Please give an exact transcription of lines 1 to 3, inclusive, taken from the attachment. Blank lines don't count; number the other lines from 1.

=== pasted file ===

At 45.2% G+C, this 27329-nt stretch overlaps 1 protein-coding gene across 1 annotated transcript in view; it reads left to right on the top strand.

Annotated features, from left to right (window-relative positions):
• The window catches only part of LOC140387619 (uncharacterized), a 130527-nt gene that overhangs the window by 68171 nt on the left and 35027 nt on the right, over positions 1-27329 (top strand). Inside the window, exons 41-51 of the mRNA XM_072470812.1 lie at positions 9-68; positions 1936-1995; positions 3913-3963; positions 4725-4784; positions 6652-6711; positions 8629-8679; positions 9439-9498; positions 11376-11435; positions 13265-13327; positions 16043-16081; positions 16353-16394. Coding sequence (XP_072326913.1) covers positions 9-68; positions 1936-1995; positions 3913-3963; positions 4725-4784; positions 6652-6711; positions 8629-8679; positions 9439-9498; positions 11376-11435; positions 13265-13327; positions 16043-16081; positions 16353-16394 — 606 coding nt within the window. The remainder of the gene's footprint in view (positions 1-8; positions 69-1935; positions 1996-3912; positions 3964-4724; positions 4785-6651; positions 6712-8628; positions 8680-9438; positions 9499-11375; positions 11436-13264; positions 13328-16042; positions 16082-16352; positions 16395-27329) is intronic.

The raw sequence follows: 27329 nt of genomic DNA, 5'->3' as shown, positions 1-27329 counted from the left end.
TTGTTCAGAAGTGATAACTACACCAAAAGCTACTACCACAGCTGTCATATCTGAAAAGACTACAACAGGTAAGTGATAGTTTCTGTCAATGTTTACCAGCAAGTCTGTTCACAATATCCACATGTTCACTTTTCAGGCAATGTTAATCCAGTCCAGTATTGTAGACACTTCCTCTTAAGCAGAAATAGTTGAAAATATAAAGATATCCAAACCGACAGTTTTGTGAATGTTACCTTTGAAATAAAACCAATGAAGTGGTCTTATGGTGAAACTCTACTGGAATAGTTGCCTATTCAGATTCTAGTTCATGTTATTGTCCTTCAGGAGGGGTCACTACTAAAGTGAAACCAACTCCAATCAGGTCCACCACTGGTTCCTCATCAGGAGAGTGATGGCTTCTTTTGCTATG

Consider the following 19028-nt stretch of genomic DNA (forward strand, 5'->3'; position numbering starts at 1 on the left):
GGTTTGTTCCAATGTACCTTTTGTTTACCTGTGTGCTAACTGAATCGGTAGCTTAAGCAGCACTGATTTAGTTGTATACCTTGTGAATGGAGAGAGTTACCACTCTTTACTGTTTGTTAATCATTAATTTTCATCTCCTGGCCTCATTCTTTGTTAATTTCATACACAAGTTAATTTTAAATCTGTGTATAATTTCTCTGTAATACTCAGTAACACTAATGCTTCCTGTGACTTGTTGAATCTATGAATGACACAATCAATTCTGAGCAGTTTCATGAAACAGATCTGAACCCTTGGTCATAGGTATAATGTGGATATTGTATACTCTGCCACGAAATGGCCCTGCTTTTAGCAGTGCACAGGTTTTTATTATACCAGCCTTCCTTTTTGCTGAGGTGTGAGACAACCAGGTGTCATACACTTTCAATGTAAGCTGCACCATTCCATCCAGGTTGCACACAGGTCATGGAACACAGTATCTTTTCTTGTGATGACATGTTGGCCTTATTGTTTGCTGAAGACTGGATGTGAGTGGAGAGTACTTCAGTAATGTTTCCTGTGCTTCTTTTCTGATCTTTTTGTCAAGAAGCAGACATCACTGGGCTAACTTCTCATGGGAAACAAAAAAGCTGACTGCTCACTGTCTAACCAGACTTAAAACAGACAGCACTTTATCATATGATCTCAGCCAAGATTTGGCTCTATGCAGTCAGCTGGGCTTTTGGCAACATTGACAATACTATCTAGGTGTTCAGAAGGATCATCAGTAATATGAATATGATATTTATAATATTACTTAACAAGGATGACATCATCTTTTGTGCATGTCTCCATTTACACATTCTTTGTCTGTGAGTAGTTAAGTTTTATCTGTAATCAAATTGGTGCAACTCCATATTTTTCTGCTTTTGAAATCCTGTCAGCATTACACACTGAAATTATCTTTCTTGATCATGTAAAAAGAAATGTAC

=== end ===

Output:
At 45.2% G+C, this 27329-nt stretch overlaps 1 protein-coding gene across 1 annotated transcript in view; it reads left to right on the top strand.

Annotated features, from left to right (window-relative positions):
• The window catches only part of LOC140387619 (uncharacterized), a 130527-nt gene that overhangs the window by 68171 nt on the left and 35027 nt on the right, over positions 1-27329 (top strand). Inside the window, exons 41-51 of the mRNA XM_072470812.1 lie at positions 9-68; positions 1936-1995; positions 3913-3963; positions 4725-4784; positions 6652-6711; positions 8629-8679; positions 9439-9498; positions 11376-11435; positions 13265-13327; positions 16043-16081; positions 16353-16394. Coding sequence (XP_072326913.1) covers positions 9-68; positions 1936-1995; positions 3913-3963; positions 4725-4784; positions 6652-6711; positions 8629-8679; positions 9439-9498; positions 11376-11435; positions 13265-13327; positions 16043-16081; positions 16353-16394 — 606 coding nt within the window. The remainder of the gene's footprint in view (positions 1-8; positions 69-1935; positions 1996-3912; positions 3964-4724; positions 4785-6651; positions 6712-8628; positions 8680-9438; positions 9499-11375; positions 11436-13264; positions 13328-16042; positions 16082-16352; positions 16395-27329) is intronic.